WWII POW recognized in Suffolk for life of service

SUFFOLK, Va. (WAVY) – He’s living history, and on Wednesday, Alcide Benini’s 93 years of life and decades of unwavering service to the U.S. military were recognized in Suffolk.

A table full of documents and adorned with pictures sat in a room full of heroes, but it still didn’t do justice to the life that the retired Air Force Chief Master Sergeant lived.

“To see a living legend right here among us, someone who participated in the Bataan Death March, is a phenomenal opportunity,” said Capt. Eric Pfister, USS Bataan Executive Officer.

Nicknamed “the Bull,” Benini is a World War II POW. He originally enlisted in the U.S. Army for practical reasons.

“There was no other jobs, we’re talking about 1928 to 1932,” Benini said.

He was captured in Bataan, Philippines in 1942 and endured the infamous Bataan Death March. Then he rode one of the Hell Ships to Japan, where he used as forced labor in Japanese mines.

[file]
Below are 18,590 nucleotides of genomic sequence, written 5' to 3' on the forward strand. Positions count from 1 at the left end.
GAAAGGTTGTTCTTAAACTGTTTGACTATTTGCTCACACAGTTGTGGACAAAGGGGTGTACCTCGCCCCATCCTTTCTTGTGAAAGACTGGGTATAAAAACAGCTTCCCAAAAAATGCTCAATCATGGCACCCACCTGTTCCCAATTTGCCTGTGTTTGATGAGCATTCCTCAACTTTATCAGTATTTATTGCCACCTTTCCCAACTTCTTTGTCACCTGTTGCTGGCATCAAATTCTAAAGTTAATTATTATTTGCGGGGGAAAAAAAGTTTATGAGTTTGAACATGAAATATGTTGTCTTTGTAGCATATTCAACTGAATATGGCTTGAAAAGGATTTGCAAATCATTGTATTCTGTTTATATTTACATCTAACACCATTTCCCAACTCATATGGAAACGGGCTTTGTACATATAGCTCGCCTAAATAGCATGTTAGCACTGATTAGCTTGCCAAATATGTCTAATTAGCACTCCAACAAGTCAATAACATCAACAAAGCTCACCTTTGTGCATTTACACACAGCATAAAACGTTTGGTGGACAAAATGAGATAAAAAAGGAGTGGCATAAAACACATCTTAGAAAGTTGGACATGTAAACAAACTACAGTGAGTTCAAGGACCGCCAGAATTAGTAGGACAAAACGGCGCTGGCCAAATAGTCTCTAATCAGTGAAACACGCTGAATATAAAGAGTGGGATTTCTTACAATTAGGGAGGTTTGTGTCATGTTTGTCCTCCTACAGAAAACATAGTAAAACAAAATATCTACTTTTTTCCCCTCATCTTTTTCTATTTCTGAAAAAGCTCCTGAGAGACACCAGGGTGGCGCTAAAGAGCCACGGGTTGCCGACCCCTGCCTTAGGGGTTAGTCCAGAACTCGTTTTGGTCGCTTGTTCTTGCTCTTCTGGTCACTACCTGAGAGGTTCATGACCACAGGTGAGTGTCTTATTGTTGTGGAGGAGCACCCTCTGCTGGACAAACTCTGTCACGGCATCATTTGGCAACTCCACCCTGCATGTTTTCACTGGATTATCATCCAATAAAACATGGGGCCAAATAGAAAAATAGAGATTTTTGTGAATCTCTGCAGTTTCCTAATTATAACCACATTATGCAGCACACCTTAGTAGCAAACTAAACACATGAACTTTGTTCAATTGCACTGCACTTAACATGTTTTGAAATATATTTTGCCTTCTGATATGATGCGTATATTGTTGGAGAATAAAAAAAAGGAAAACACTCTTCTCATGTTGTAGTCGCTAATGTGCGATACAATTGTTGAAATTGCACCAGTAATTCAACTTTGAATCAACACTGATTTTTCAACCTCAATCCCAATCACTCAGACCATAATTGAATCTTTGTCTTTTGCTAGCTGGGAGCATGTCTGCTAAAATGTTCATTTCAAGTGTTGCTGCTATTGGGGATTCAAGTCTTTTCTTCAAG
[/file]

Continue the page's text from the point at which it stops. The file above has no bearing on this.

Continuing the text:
“It took us 10 days to Hong Kong. Then we sat in Hong Kong another 10 days aboard the ship. Then we went from there, we were supposed to go to Japan, but ended up in Formosa,” Benini said. “Sept 22 they took us into Manila, put us in what the hell was that prison down there?”

Although a bit of his memory is fading, Benini’s recollection of the Death March and prison camp is clear.

“There was a lot of bad, every day was bad, there was no good, never had enough to eat, never had enough to drink, never had enough to relax,” he said. “I could have run away and gone to the mountains, joined a gorilla group or something, but if one guy runs, the other nine were killed.”

And after all he endured, there was the day in 1945 when he was finally free: “They turned me loose to get home in time for Christmas. That was the first time I’d seen my mother in four years, no five years,” Benini said.

Eventually, he became one of the original Special Forces experts.

Benini calls Suffolk home and meets with a WWII POW Group once a month at Bunnys Restaurant.

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